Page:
Another alternative would be the Yashica TL-Electro. I own one and the viewfinders are similarly bright. The TL-Electro also has mirror lock-up and a higher flash sync speed (nominally 1/125 sec, though likely 1/90 sec in actuality) than most M42s.

    Best of all they can usually be had (with the sadly flare-prone Yashinon DX 50mm f/1.4) for about $30.

  8. #18

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    [QUOTE=aldevo;496703]I own several Fujica ST-series SLRs and they are a
    Another alternative would be the Yashica TL-Electro. I own one and the viewfinders are similarly bright. The TL-Electro also has mirror lock-up and a higher flash sync speed (nominally 1/125 sec, though likely 1/90 sec in actuality) than most M42s.

    What battery does the Yashica TL Electro use?

  9. #19

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    I mothballed my SP500 and Spotmatic F (both with dead meters) when I got a Fujica ST801. Very nicely built and nice features.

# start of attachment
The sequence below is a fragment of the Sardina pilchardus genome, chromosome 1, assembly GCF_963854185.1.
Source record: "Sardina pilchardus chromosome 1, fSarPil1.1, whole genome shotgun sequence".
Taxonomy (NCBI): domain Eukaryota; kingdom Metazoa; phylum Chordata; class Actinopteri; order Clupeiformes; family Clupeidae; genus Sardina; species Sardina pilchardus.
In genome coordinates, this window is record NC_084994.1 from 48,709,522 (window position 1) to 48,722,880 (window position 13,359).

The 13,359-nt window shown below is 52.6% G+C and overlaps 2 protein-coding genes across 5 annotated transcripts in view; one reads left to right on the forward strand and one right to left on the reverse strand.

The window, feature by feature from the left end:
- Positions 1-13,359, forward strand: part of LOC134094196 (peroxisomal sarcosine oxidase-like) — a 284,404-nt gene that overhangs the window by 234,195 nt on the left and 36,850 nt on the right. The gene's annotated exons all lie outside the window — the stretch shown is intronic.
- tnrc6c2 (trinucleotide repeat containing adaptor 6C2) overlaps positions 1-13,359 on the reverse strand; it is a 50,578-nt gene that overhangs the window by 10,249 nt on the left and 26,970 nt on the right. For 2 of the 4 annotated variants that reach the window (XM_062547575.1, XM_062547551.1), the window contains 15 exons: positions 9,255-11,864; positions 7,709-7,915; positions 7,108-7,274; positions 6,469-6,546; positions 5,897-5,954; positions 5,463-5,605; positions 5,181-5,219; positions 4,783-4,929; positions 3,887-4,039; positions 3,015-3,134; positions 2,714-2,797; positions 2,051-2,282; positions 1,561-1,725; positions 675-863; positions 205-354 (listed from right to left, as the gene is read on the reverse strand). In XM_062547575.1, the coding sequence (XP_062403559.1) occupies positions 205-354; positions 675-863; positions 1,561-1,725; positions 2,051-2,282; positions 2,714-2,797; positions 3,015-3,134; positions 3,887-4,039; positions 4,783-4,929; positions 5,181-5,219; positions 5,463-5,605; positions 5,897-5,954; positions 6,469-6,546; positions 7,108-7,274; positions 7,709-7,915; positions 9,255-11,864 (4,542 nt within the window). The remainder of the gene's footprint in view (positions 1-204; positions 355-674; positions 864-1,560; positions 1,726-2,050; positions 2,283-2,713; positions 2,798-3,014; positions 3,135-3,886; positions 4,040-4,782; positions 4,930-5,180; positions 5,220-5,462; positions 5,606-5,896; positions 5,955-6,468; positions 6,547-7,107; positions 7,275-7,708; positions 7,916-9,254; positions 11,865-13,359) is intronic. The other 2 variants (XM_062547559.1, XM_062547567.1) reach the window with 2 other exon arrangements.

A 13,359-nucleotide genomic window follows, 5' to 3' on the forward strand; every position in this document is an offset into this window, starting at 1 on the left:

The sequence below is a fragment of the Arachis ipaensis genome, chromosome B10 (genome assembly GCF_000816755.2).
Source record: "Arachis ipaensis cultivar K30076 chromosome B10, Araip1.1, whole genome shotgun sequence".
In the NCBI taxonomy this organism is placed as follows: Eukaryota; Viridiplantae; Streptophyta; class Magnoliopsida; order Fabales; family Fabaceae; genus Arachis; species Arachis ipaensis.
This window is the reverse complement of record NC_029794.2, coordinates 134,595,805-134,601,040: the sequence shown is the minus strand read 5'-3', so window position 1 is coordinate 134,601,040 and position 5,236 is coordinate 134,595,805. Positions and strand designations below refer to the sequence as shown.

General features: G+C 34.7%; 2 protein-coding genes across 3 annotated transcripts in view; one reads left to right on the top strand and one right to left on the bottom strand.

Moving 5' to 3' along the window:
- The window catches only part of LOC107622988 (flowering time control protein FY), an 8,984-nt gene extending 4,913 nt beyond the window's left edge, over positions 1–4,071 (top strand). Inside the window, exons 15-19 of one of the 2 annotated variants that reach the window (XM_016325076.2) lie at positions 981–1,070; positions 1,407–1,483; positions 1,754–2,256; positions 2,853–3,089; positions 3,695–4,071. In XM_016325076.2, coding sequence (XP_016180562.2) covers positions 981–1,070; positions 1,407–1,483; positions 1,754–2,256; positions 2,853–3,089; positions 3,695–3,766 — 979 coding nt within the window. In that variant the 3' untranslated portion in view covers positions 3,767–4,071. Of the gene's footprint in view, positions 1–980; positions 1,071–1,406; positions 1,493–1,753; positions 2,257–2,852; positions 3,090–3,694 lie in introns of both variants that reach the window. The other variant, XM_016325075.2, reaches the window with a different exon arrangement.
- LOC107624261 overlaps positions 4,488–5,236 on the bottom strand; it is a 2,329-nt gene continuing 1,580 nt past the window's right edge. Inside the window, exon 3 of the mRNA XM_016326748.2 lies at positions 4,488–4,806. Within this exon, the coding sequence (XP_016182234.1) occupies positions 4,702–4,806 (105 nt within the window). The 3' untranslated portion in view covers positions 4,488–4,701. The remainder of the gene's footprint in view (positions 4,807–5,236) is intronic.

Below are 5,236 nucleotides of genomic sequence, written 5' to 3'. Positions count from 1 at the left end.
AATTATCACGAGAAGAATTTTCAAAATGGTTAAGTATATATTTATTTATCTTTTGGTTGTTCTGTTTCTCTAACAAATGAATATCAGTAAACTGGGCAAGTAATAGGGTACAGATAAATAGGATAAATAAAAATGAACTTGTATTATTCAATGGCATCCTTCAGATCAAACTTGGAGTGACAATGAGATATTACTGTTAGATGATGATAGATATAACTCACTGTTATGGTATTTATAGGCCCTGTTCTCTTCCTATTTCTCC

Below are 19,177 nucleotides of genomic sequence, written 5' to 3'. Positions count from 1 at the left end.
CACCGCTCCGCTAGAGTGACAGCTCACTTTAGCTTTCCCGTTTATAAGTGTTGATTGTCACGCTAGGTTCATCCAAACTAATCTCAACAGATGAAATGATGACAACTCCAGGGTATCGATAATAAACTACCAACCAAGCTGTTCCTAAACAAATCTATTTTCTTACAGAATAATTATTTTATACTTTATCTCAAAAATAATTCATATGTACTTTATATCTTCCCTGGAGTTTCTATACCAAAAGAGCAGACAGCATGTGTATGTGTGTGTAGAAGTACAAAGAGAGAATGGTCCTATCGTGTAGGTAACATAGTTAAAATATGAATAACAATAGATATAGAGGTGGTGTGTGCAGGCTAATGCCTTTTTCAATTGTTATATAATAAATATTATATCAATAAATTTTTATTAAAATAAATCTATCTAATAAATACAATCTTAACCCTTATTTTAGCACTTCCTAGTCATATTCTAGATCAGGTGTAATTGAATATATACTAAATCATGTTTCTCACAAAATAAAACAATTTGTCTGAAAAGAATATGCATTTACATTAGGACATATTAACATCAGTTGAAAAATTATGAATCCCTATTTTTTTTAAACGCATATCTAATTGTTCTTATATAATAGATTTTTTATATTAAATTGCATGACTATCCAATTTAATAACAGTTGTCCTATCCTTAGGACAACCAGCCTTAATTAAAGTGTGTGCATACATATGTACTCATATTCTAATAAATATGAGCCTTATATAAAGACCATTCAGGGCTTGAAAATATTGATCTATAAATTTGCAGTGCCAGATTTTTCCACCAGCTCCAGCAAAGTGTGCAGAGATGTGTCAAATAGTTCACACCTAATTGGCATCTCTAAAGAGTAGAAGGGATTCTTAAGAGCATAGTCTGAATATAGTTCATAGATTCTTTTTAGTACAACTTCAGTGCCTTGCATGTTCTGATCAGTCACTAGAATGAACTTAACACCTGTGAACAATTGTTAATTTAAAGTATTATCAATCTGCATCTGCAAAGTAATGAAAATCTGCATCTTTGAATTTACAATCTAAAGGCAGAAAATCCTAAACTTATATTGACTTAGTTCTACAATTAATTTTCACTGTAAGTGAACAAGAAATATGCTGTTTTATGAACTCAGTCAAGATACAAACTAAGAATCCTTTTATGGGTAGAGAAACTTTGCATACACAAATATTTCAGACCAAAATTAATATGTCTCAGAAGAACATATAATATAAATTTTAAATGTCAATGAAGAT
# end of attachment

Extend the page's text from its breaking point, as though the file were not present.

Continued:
10. #20
    Brac's Avatar
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    It's possible to get Pentax cameras of the 60's & 70's serviced for around the £45-£60 mark by a repairer in Derbyshire, UK who lists on the Uk ebay site as Camera Repairer. He will do models other than just those he lists. I've used him for a Pentax Super ME and he was fine. These prices include replacing the light seals & mirror bumper & you can be 100% sure they will need replacing after 30 to 40 plus years.